Reunion: Live in New York
It wouldn’t have been fair to expect Sam Rivers, Dave Holland and Barry Altschul to recapture their old magic when they reunited in 2007 for the special Columbia University concert documented on this two-disc set. They hadn’t performed together in more than 25 years. But talk about getting back on the bicycle: It’s difficult to imagine a more luminous, naturally flowing, enjoyable performance.
Reunion comprises two long, uninterrupted, fully improvised sets. The music unfolds in orderly fashion, with Rivers moving from tenor saxophone to piano to flute to soprano sax in set one and following a different sequence, flute first, in set two. With his short, tersely melodic phrases, he makes each instrument a reflection of the previous one—except when, halfway through the first set, his freeform piano solo suddenly breaks out in a lilting Caribbean melody. Holland and Altschul, both in supremely relaxed form, propel Rivers in alternately earthy and airy fashion and pour out captivating solos. The music is free of overriding compositional concerns. When it’s time to stop, it stops, without ceremony.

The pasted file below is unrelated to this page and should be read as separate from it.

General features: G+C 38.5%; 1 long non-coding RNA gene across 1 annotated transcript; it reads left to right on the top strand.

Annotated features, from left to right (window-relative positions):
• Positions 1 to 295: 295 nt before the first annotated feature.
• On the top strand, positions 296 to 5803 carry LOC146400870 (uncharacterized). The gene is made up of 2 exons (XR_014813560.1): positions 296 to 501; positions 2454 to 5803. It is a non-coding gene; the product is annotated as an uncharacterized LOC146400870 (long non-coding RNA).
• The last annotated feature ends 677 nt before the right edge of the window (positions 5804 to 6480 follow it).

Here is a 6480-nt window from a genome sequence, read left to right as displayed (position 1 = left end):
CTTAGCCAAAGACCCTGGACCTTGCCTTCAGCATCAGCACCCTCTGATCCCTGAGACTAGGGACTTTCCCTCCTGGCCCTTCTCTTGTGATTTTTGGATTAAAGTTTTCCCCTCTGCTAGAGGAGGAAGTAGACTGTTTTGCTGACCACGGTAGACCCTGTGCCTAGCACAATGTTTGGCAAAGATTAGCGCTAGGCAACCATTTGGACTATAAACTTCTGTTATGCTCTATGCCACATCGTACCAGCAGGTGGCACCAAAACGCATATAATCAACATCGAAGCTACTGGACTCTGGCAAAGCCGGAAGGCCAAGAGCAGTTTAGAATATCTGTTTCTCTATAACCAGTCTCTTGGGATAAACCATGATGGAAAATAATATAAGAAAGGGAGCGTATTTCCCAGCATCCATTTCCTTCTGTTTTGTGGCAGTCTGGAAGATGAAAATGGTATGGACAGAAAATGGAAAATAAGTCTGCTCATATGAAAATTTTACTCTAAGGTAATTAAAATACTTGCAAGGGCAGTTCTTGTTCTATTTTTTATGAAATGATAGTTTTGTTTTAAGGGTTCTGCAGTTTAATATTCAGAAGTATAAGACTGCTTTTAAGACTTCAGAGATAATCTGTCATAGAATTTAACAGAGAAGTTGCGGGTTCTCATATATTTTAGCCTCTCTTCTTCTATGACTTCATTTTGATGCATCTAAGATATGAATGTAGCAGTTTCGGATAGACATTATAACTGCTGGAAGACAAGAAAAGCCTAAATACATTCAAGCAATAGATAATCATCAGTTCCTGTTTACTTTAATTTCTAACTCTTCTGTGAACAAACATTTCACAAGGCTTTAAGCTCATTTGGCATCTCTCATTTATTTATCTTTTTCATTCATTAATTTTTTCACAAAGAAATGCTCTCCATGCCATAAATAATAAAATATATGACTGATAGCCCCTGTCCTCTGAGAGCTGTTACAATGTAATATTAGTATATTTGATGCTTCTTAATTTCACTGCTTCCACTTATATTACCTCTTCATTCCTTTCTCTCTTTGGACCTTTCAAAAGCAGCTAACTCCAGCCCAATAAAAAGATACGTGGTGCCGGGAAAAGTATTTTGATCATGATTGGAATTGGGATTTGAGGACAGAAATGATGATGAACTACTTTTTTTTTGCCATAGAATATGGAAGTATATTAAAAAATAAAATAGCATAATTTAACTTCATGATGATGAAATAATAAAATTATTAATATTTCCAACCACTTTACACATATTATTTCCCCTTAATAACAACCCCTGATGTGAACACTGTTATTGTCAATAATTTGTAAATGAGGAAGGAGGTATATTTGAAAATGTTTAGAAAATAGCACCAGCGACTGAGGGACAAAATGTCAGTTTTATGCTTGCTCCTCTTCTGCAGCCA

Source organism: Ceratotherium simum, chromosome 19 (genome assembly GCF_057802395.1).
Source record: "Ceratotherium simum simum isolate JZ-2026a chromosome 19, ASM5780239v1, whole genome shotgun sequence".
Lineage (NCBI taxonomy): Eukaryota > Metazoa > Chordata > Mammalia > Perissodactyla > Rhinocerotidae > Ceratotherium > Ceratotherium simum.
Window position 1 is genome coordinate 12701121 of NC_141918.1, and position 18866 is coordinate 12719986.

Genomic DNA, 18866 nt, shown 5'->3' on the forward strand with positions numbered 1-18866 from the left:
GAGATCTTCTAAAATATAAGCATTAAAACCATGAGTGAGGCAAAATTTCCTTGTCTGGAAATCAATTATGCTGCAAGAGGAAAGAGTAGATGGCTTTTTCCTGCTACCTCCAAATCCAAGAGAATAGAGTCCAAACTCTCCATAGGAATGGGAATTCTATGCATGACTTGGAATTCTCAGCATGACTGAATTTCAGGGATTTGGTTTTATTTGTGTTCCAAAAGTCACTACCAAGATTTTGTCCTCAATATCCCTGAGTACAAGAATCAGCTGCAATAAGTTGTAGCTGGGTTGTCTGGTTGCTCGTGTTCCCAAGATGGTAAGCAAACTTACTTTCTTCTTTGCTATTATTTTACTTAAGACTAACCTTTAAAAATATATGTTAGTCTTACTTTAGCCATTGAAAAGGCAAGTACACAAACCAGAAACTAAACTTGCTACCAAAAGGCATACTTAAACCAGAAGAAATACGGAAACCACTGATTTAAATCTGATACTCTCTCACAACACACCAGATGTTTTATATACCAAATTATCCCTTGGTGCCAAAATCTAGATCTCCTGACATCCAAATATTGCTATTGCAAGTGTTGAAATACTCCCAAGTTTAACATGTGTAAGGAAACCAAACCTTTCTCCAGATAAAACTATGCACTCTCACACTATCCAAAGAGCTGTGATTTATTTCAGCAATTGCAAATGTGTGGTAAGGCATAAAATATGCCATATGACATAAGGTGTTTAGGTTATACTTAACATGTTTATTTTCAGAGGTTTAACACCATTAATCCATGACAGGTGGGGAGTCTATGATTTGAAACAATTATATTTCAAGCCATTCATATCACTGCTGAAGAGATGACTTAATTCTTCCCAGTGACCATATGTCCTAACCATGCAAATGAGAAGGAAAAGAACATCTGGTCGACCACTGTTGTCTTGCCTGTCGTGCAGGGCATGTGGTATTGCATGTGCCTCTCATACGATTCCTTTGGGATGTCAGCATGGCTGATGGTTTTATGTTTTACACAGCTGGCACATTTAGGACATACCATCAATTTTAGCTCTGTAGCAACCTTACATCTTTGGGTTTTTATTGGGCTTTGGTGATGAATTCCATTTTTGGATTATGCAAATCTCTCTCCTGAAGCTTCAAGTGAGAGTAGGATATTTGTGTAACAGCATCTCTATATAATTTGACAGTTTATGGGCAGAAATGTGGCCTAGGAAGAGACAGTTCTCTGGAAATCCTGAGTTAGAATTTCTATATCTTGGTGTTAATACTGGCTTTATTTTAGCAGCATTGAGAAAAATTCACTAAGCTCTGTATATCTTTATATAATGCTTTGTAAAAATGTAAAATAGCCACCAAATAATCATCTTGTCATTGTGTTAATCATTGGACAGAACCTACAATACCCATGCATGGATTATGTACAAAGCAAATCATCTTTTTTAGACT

As brilliant as Holland and Altschul are, this is Sam’s show—the concert capped a marathon tribute to him on Columbia’s WKCR. At 83, Rivers rises to the occasion with a sustained power that would be remarkable coming from an artist half his age. Considering how few albums this trio recorded during its time together (the most celebrated of them, Conference of the Birds, credited to the Dave Holland Quartet, featured Anthony Braxton), Reunion is an unexpected gift—sadly, a parting one. Rivers died last year, following the release of another wonderful valedictory set, Mosaic’s Rivbea Orchestra trilogy. We’re lucky to have both collections.